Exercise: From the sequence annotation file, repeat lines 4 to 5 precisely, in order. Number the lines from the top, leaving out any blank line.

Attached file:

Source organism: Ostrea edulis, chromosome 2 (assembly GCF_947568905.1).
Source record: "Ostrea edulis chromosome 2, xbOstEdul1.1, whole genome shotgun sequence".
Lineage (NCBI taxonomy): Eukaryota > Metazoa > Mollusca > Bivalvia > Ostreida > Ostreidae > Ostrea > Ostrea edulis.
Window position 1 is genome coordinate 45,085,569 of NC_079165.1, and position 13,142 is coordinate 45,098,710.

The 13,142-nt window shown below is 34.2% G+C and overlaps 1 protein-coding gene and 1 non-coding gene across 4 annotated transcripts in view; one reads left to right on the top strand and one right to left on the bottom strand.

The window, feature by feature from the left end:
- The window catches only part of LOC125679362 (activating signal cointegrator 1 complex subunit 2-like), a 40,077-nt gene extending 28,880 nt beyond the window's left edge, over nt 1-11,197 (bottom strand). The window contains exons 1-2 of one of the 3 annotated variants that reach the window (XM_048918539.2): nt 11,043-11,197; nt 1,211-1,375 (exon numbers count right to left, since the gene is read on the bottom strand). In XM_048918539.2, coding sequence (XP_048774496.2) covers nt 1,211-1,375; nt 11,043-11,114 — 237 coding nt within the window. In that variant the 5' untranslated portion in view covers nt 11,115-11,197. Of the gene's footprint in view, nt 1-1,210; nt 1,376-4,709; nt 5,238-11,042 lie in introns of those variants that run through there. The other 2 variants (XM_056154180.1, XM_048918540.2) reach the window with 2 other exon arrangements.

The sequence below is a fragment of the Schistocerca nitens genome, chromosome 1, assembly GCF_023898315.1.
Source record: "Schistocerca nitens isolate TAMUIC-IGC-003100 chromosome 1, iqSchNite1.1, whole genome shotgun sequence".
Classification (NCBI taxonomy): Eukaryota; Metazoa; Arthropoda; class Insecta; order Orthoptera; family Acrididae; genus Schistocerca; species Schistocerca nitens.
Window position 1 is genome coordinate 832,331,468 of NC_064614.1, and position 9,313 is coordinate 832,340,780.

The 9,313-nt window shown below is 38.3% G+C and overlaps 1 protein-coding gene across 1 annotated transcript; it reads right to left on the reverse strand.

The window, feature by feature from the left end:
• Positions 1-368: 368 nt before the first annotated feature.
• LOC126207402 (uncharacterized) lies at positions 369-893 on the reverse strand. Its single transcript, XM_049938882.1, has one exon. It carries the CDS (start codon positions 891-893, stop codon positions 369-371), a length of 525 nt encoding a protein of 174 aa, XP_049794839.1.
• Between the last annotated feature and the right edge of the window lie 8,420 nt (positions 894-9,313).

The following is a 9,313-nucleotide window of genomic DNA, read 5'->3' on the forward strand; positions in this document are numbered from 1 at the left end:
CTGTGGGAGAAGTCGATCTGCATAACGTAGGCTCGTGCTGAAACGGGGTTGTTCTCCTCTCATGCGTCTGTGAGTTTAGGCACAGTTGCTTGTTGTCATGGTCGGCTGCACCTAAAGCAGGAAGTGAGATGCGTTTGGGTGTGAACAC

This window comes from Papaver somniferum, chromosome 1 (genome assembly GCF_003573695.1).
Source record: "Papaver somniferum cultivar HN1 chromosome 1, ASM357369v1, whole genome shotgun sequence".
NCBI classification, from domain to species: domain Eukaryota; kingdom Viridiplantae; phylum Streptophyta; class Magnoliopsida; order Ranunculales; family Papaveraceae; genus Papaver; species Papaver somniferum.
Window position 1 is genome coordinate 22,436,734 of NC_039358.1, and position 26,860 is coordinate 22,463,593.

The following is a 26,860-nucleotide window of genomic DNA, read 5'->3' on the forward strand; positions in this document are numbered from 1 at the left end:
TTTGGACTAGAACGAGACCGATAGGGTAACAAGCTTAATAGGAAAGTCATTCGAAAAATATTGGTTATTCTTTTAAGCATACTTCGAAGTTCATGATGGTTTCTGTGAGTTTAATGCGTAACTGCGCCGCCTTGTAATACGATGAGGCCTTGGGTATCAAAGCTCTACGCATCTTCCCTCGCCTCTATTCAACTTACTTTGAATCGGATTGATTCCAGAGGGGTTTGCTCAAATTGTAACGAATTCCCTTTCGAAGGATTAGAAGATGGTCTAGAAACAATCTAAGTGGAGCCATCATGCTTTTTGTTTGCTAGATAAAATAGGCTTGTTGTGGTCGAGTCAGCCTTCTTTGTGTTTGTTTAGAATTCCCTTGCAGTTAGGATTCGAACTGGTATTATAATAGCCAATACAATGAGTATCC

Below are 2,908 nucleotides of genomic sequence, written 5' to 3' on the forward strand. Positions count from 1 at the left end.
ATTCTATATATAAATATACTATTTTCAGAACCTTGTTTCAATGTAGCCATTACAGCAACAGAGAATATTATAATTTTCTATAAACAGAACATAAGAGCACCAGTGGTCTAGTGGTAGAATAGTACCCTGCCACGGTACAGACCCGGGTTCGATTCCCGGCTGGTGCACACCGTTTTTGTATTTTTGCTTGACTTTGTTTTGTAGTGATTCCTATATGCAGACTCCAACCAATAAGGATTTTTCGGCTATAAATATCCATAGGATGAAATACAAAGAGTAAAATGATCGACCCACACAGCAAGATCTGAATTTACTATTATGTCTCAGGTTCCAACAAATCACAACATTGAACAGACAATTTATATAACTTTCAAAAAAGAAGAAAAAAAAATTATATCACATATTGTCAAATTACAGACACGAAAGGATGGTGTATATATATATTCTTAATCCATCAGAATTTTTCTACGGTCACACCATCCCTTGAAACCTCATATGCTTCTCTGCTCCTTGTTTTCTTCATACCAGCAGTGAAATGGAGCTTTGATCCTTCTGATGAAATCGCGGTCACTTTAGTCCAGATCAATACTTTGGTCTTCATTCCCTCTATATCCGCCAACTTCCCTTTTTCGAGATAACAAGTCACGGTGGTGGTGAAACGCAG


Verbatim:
Window position 1 is genome coordinate 45,085,569 of NC_079165.1, and position 13,142 is coordinate 45,098,710.

The 13,142-nt window shown below is 34.2% G+C and overlaps 1 protein-coding gene and 1 non-coding gene across 4 annotated transcripts in view; one reads left to right on the top strand and one right to left on the bottom strand.